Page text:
Federal agencies

Fall protection mandatory for residential jobsRestricted Content

September 14, 2011
Jenny Montgomery
On Oct. 1, the Occupational Health and Safety Administration will begin enforcing fall protection plans for residential contractors. The regulations have long applied to commercial construction, but this year marks the first that OSHA will begin requiring residential contractors to exercise the same level of caution when employees are working more than six feet above the ground.
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7th Circuit tackles 'novel' U visa review request

September 1, 2011
Michael Hoskins
The 7th Circuit Court of Appeals has ruled it does not have jurisdiction to review immigration orders denying a specialized visa to a non-citizen trying to stay in the country after assisting in an investigation or prosecution.
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DOJ: No charges against cops involved in arrest of Indianapolis teen

July 28, 2011
IL Staff
The U.S. Department of Justice announced Thursday that it’s closed its investigation into whether federal criminal civil rights charges should be filed against the Indianapolis Metropolitan Police Department officers involved in the arrest of Indianapolis teenager Brandon Johnson. Johnson claimed officers used excessive force while trying to arrest him.
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Justices accept 5 cases

July 25, 2011
Jennifer Nelson
The Indiana Supreme Court has granted transfer to five cases, including a first impression issue dealing with Social Security income and restitution.
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Ruling against local planning, zoning officials has statewide implicationsRestricted Content

July 20, 2011
Michael Hoskins
Deciding where the planes fly in or out of an airport and how land and buildings are used on airport grounds became the pivotal issue in a recent lawsuit in Marion Superior Court.
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I-9 audits present legal concerns for businesses

July 6, 2011
Jenny Montgomery
Indiana’s chapter of the National Federation of Independent Business issued a press release June 23, urging Indiana businesses to prepare for I-9 audits. U.S. Immigration and Customs Enforcement has stepped up its audits of businesses nationwide in an effort to crack down on the employment of unauthorized immigrant workers.
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Federal anti-streaming bill has broad implications

July 6, 2011
Michael Hoskins
Putting a video on YouTube and embedding that video onto another site could be all it takes to commit a felony under a statutory amendment before the U.S. Senate.
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7th Circuit rules in favor of bank in lien dispute

May 11, 2011
Jennifer Nelson
The 7th Circuit Court of Appeals had to decide whether the relevant property in a dispute between a bank and the Internal Revenue Service was the real estate the bank owned or if it was the rentals of that property. Whether the IRS’ tax lien could take priority over the bank’s lien hinged on the answer.
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Green construction poses legal risksRestricted Content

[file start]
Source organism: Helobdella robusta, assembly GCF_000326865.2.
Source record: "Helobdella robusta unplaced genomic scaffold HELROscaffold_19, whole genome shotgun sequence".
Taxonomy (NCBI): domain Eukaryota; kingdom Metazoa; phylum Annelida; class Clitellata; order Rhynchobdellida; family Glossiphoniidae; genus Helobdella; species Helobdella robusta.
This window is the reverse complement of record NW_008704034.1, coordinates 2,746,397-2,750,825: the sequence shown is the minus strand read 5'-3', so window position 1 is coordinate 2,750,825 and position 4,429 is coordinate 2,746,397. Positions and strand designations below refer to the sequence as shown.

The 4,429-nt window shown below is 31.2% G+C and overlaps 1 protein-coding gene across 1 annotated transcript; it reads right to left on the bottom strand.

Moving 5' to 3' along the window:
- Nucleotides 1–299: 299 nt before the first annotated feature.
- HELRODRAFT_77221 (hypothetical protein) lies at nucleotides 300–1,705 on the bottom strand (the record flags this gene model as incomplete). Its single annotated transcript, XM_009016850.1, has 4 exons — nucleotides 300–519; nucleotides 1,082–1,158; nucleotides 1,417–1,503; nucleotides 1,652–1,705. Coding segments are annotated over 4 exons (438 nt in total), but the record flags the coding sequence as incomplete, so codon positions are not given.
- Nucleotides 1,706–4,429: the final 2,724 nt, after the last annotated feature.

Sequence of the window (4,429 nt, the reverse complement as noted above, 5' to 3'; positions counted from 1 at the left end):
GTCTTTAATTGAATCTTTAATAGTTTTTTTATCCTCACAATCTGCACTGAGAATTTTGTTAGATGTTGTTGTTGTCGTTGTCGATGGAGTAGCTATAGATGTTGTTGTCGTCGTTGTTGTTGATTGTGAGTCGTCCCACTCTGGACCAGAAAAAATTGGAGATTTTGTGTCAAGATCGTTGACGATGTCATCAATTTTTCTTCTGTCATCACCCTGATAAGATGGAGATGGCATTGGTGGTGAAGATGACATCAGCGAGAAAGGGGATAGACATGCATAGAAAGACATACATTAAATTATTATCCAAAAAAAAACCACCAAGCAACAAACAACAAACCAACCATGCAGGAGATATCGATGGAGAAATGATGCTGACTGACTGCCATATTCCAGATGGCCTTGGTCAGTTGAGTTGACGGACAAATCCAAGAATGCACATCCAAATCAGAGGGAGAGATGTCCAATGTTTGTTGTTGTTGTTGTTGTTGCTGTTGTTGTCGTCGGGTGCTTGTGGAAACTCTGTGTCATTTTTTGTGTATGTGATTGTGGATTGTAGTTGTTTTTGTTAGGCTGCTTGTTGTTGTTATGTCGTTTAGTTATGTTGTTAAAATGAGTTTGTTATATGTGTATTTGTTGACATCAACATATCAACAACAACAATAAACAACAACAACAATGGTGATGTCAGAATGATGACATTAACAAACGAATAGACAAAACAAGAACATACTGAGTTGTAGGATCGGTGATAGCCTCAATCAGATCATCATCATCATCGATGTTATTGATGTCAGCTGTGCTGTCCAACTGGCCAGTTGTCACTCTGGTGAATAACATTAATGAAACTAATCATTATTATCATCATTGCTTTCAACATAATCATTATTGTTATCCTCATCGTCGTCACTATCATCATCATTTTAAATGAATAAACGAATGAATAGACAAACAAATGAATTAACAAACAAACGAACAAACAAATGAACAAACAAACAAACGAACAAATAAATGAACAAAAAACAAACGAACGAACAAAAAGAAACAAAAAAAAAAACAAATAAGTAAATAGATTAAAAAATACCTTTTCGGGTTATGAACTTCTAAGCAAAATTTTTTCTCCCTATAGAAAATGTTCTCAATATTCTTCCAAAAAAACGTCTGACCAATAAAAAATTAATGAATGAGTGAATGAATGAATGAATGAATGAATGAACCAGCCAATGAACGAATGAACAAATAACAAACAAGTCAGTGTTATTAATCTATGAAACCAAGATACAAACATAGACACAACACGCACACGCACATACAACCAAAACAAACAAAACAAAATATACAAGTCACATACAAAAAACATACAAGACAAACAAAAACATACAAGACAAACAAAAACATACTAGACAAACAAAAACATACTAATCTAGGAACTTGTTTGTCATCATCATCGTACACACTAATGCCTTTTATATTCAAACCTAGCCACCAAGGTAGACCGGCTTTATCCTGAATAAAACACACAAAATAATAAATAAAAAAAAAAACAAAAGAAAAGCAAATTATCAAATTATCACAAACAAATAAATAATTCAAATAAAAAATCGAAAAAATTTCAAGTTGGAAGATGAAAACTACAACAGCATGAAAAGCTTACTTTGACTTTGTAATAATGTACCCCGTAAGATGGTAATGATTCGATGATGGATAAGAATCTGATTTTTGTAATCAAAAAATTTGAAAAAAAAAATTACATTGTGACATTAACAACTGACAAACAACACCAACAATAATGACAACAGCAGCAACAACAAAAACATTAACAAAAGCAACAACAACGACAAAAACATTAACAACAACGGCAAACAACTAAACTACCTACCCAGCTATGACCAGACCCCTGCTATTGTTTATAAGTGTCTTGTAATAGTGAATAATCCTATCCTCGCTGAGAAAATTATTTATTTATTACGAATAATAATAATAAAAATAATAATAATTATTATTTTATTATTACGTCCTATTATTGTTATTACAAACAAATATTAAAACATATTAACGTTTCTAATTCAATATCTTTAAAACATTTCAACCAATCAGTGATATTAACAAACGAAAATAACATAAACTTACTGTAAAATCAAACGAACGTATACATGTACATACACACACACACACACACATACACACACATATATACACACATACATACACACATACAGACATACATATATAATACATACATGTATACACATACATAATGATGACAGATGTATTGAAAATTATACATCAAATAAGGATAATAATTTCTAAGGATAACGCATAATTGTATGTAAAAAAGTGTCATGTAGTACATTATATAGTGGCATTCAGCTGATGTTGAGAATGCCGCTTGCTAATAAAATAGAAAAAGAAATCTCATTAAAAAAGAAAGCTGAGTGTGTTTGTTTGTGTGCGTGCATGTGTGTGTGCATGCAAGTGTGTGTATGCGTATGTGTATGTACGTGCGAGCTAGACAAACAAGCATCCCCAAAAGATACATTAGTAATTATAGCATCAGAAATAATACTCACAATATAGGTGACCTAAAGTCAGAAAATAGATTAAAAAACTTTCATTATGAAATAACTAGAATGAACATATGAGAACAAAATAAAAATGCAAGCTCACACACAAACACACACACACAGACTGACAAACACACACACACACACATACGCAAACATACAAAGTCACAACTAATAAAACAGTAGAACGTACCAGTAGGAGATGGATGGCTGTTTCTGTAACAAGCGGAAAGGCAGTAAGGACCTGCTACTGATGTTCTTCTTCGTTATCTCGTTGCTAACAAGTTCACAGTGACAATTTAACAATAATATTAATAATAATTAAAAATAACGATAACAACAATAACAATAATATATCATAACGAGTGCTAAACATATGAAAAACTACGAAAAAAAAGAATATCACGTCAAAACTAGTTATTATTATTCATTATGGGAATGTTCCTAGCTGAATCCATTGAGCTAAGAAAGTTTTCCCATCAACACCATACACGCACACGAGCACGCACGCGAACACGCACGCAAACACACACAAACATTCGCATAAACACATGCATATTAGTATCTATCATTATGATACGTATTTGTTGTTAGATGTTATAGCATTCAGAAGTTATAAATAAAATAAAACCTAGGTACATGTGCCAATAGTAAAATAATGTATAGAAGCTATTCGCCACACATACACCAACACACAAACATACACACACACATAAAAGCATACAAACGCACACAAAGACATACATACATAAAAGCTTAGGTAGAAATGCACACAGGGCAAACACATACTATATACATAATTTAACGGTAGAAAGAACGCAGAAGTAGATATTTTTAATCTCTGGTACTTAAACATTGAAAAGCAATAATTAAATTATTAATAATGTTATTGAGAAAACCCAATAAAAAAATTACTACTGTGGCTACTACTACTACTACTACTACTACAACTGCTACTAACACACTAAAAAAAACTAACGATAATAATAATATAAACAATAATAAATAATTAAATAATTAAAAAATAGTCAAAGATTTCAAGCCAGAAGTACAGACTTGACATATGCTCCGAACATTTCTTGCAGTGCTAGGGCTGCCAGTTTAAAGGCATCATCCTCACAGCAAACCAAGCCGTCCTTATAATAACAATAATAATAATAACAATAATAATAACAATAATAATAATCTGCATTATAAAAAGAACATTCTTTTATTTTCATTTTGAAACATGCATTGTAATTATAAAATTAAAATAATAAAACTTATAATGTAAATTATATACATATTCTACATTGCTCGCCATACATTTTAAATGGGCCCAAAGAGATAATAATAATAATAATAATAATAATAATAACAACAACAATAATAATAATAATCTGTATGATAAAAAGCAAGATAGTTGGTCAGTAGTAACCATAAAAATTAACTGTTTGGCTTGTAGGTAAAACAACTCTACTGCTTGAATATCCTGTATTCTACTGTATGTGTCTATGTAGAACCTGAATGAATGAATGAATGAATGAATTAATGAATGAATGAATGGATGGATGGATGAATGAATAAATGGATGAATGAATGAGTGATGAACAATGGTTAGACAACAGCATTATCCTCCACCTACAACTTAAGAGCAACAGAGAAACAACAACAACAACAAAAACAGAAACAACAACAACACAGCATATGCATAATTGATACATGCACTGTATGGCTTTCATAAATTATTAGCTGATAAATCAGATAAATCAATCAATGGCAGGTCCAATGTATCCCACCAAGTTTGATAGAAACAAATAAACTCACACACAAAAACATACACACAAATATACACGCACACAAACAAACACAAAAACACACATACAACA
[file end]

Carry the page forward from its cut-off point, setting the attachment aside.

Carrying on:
April 27, 2011
Jenny Montgomery
Standard contracts aren't adequate for this budding industry.
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US Attorney fined for speeding

April 11, 2011
IL Staff
Joseph Hogsett, the U.S. Attorney for the Southern District of Indiana, received a ticket for speeding in Owen County. Hogsett was driving 10 miles over the posted speed limit on State Road 46 when he was stopped and cited for speeding.
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OSHA withdraws workplace noise rule interpretation after opposition

March 30, 2011
Michael Hoskins
When it comes to workplace injury, one often overlooked and potentially devastating injury is hearing loss resulting from high noise levels in a workplace.
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2 U.S. attorneys retiring, replacements named

March 16, 2011
Jennifer Nelson
Joseph H. Hogsett, U.S. attorney for the Southern District of Indiana, has announced replacements for the two members of the office’s management team who are retiring next month.
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Insider's look at FBI

March 16, 2011
Rebecca Berfanger
To continue to improve community relations, the Indianapolis office of the Federal Bureau of Investigation has expanded its Citizens’ Academy programs. Sessions around the state offer individuals the opportunity to get a behind-the-scenes look at the federal law enforcement agency.
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IU Indy to host environment, energy event

March 10, 2011
IL Staff
The forum, “National Energy Security: Challenges and Opportunities for the Midwest” at Indiana University School of Law – Indianapolis March 25 brings together state leaders, entrepreneurs, and experts to discuss energy security. The event is open to the public and also offers CLE credit.
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Would bill make immigrants feel unwelcome?

March 2, 2011
Rebecca Berfanger
As a contentious immigration law that went into effect in Arizona last summer continues to be challenged and further changes are being considered by Arizona lawmakers, similar bills at the state and local level, including one in the Indiana Statehouse, have been gaining traction.